Into the wild woods …
“Because I wished to live deliberately, to front only the essential facts of life, and see if I could not learn what it had to teach ….. I went to the woods.” Henry David Thoreau
Islands slide silently by on oiled tracks like big old blue whales dozing in quicksilver, their massive humps arching, overlapping at the edges, or alone – blue on blue.
Land melts into water, water into sky, sky into forever. Indistinct. Hard edges rubbed away by vaporous mist.
A short sharp night, mercury dawn. The air thickens white, stitched loosely with gold. An island rears up. Sudden, shocking, then disintegrates. A mysterious shape-shifter, in a monochrome world.
Warm in my sleeping bag on the ferry’s deck, I close my eyes, just for a moment, and the veil is lifted – brushed away like so many cobwebs to reveal mountains dusted with icing sugar, purple against a slate grey sea.
Time unravels like forgotten knitting – the mountains forest green now – bottomless crevices packed tight with ancient ice. A waterfall birthing melted snow splashes down the sides into deep green water, reflecting sky.
Twilight comes late. Jagged black cutouts on a drop cloth awash with pastels – pink, aqua, mauve, deep blue – two perfect stars a delicate counterpoint.
Travelling north – chasing a dream, like those who went before in search of gold.
I am a solo adventurer riding the Alaska Marine Highway, a network of ferries that travel tirelessly throughout the Inside Passage. It is possible to book a cabin on many of the great vessels, but it would be a pity when a cheap walk-on ticket allows you to unroll your sleeping bag on the deck.
Can you imagine the wonder of waking in the middle of the night to see a snow covered mountain drifting by close enough to touch? Or to look up and see millions of diamond stars wheeling across the sky? Or to sit watching the sun slowly settle into the water around midnight, only to rise again a couple of hours later? Or to see a black bear ambling up a waterfall in search of berries? Out here it is my reality.
Those who sleep on the deck, and there are many of us, have access to lockers and coin-operated hot showers, vending machines, and a cafeteria or dining room. The larger ferries carry marine biologists who give lectures, point out wildlife, and answer a million questions. Most of them can’t imagine working anywhere else.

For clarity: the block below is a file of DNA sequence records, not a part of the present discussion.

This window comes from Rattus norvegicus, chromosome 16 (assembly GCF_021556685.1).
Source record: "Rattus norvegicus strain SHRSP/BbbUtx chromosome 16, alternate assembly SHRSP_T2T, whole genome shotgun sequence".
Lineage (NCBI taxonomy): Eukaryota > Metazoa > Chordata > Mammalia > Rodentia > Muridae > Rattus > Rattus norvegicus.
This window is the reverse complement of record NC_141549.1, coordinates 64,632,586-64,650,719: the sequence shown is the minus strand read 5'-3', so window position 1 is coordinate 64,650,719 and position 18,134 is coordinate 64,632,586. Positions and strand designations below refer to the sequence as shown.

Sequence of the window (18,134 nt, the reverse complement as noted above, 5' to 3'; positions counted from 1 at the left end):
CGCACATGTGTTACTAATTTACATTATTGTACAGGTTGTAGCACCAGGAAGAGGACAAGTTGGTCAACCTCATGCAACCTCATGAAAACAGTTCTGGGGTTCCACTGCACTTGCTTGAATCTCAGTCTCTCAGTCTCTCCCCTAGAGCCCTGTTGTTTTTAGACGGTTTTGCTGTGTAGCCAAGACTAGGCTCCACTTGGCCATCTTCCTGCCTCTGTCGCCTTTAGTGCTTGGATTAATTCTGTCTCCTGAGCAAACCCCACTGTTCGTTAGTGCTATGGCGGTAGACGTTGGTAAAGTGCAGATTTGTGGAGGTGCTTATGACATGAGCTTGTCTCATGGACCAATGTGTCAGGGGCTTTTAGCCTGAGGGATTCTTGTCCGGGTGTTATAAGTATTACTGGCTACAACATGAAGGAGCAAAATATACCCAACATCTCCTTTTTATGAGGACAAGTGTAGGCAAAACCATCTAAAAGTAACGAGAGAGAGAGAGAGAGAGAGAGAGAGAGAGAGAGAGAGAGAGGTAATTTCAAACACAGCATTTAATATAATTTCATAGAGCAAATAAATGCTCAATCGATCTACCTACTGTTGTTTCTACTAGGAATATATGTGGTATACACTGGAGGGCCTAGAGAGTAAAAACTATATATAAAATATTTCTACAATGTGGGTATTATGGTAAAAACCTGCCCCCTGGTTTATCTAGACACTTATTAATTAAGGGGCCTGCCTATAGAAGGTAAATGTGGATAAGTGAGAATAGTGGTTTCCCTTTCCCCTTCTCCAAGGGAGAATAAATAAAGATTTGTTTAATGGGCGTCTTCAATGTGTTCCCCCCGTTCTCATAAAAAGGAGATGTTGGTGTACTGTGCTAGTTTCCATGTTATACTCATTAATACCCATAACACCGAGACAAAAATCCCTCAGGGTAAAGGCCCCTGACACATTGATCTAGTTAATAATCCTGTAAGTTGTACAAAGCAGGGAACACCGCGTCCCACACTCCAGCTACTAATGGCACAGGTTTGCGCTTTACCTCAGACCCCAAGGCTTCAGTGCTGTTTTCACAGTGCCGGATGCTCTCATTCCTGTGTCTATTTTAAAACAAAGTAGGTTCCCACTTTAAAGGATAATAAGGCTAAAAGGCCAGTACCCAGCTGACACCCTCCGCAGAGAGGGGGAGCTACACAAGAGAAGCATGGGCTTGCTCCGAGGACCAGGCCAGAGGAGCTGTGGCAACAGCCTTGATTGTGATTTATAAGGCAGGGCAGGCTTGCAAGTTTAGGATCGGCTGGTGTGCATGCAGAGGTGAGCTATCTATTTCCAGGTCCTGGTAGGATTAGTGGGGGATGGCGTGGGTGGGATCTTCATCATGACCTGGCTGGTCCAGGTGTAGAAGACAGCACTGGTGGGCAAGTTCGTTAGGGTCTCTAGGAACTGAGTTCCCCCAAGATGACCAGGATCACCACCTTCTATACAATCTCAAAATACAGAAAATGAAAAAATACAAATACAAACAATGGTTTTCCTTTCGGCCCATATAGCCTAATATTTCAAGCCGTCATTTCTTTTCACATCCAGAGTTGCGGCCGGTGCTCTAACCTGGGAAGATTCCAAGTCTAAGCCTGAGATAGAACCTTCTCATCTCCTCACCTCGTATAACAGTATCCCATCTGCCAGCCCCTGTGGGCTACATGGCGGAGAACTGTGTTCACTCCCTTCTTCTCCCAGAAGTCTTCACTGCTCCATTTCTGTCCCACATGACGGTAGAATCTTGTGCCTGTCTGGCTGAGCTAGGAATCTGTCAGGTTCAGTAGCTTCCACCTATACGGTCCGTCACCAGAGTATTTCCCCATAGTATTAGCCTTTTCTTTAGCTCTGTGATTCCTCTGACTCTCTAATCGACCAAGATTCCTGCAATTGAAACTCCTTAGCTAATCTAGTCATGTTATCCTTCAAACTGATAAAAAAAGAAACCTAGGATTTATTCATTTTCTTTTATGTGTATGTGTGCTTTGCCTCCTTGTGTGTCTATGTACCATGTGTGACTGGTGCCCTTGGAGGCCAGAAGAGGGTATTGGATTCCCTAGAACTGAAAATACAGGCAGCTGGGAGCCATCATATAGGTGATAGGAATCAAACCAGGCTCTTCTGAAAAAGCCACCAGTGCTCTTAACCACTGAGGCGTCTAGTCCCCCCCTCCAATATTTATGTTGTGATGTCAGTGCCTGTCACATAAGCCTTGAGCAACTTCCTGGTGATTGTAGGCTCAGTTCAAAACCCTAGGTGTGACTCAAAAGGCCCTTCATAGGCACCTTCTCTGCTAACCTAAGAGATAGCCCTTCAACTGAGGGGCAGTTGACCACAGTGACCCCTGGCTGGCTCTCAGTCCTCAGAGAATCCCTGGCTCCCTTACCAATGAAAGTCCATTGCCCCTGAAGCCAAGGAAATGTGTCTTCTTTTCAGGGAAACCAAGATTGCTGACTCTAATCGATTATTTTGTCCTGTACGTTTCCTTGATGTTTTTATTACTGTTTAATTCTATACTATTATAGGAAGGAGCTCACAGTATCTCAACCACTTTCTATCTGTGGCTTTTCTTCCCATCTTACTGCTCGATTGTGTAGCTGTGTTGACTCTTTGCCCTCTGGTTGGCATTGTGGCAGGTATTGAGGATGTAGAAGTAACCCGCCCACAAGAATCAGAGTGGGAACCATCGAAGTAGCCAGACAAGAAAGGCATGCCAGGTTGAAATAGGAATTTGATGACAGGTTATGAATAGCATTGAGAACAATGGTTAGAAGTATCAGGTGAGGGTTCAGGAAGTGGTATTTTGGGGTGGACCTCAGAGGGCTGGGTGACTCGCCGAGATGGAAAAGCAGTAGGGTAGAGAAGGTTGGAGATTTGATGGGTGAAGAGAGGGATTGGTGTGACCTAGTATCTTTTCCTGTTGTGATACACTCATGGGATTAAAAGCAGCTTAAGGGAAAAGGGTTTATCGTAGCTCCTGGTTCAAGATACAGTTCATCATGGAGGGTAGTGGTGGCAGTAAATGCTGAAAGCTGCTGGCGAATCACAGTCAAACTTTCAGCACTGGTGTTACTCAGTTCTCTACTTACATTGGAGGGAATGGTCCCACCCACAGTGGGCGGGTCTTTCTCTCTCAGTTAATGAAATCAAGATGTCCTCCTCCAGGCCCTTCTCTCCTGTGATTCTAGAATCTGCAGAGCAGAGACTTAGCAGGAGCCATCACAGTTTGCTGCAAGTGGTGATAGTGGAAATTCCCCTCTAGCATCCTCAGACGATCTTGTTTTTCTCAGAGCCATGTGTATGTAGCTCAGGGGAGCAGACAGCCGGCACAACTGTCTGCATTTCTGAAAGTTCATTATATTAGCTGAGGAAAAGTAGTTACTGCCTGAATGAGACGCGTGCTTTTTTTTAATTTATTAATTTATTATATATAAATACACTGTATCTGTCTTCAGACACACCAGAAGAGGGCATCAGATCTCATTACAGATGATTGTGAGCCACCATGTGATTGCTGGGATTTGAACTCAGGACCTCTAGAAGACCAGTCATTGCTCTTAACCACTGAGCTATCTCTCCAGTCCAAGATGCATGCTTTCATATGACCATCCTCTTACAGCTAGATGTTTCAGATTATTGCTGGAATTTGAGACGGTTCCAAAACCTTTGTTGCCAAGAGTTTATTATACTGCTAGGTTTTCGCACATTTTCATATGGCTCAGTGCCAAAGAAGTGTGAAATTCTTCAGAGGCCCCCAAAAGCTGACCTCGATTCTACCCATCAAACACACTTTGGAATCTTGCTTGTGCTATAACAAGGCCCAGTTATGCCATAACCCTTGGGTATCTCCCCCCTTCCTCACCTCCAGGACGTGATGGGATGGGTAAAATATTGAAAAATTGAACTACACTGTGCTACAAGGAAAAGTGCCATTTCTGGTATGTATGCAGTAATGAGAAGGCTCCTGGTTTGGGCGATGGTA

Once you learn to sit quietly and take a good long look around, you notice the old fisherman tying his flies, the earnest musicians softly playing their guitars. You see young families, native Alaskans, grandmothers, hikers and backpackers. Remember, there is nothing but time when you are travelling on the water, and everyone has a story to tell.
When I left Seattle (the Columbia sails from nearby Bellingham) my best friend thought my plan for the summer was crazy, his flat mate thought it was daring and adventurous. I put it down to them being city dwellers. It wasn’t until later that I realised how rare it is for a woman to travel alone, and independently, through this great wild land. By then of course it was too late – I was on my way.
I will always be grateful that, at least this once, I chose the road less travelled.
I changed from one ferry to another, stopping off at towns and fishing villages along the way. I hiked for miles and miles through the beautiful woods and mountains of Southeast Alaska, singing songs as I walked so I wouldn’t startle the bears that lived there. It seemed to work, however, there was one walk from my cabin at Bear Creek Camp into town, when I could almost feel those bears closing in on me. Displaying a bravado I didn’t feel, I launched into a spirited chorus of ‘Que Sera Sera’. I have often wondered, in the times since, whether I stayed safe because my singing scared those bears away – or if they were so breathless from rolling around laughing they were too tired to stalk me.
Throughout my journey I met the most amazing people. I was taken into the hearts of the Haida, Athabascan and Tlingit people. From them I learned to track bears, spot a beaver lodge and find where the bald eagles feed. I fished for salmon and learned about beading and carving totem poles. I listened to their stories and shared some of mine.
As I travelled, I was overcome by the sheer beauty and stillness of the land, but what I felt went deeper than that. Alaska touched me on a soul level. There was a heartbeat that ran through everything – the trees, the mountains, the water, the rocks – and it ran through me. It was a feeling of homecoming – of belonging. It was a remembering.
Like Thoreau, I too went to the woods …. and found myself there.